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January 29, 2024 Staff

Topics - Developmental

Nature, Causes and Treatment of Intoeing

Intoeing, often referred to as "pigeon-toed," is a condition seen in children where their feet turn inward when they walk or run. It's a common observation in pediatric orthopedics and generally falls into one of three main categories:

  1. Metatarsus Adductus: This condition is characterized by the inward curve of the front part of the foot. It's often noticeable from birth and usually improves on its own as the child grows.

  2. Internal Tibial Torsion: This is the most common cause of intoeing in toddlers and young children. It involves an inward twisting of the tibia (shinbone), causing the feet to turn inward.

  3. Femoral Anteversion: This condition involves the inward twisting of the femur (thighbone), more common in older children. It can cause intoeing and a "sitting in W" position when seated on the floor.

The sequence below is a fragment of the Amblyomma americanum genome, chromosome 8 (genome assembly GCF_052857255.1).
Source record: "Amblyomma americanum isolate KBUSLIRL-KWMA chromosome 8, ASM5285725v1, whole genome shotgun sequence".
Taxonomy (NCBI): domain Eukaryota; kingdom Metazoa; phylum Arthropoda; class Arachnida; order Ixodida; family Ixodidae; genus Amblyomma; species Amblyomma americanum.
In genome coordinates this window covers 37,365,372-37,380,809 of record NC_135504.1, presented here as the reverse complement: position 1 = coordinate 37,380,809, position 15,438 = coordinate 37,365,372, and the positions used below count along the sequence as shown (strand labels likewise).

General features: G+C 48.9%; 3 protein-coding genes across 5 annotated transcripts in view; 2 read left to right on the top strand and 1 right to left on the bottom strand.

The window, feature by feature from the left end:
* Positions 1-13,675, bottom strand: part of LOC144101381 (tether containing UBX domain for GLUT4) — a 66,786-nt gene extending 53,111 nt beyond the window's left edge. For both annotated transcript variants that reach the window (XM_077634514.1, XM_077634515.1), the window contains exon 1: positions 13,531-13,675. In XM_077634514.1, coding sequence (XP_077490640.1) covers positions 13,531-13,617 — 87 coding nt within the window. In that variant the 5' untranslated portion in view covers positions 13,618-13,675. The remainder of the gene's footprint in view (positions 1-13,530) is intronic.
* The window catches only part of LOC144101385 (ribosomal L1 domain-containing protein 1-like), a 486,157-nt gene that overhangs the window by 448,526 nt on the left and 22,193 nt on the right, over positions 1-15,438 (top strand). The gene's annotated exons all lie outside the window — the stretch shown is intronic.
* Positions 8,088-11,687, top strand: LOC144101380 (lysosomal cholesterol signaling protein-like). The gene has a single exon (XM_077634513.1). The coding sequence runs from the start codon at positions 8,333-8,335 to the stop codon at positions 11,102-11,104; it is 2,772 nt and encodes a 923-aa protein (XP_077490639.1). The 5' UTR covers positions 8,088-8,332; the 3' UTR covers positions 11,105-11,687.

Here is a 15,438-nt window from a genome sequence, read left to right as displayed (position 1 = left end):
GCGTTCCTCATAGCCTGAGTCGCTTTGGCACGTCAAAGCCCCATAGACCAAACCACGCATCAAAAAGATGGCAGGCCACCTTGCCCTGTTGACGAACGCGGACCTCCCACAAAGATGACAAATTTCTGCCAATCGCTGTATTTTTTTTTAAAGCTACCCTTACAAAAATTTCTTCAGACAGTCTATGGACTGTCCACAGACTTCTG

• Genetics: A family history of intoeing can increase the likelihood of a child developing the condition.

  • In Utero Positioning: The position of the baby in the womb can affect the development of the feet and legs.

  • Growth Patterns: Children often grow in varying patterns, and intoeing can be a part of this process.


Diagnosis typically involves a physical examination by a pediatrician or pediatric orthopedist. They may assess the child's walking pattern, leg alignment, and hip rotation. In some cases, imaging tests like X-rays may be used for a more detailed evaluation.


Most cases of intoeing in children resolve naturally without any intervention as the child grows and matures. In rare cases where intoeing is severe or doesn’t improve with time, treatment options may include physical therapy, braces, or, very rarely, surgery.


The prognosis for children with intoeing is generally excellent. Most children outgrow the condition with no lasting effects. Regular monitoring and follow-ups with a healthcare professional are recommended to ensure proper development and to address any concerns that may arise.

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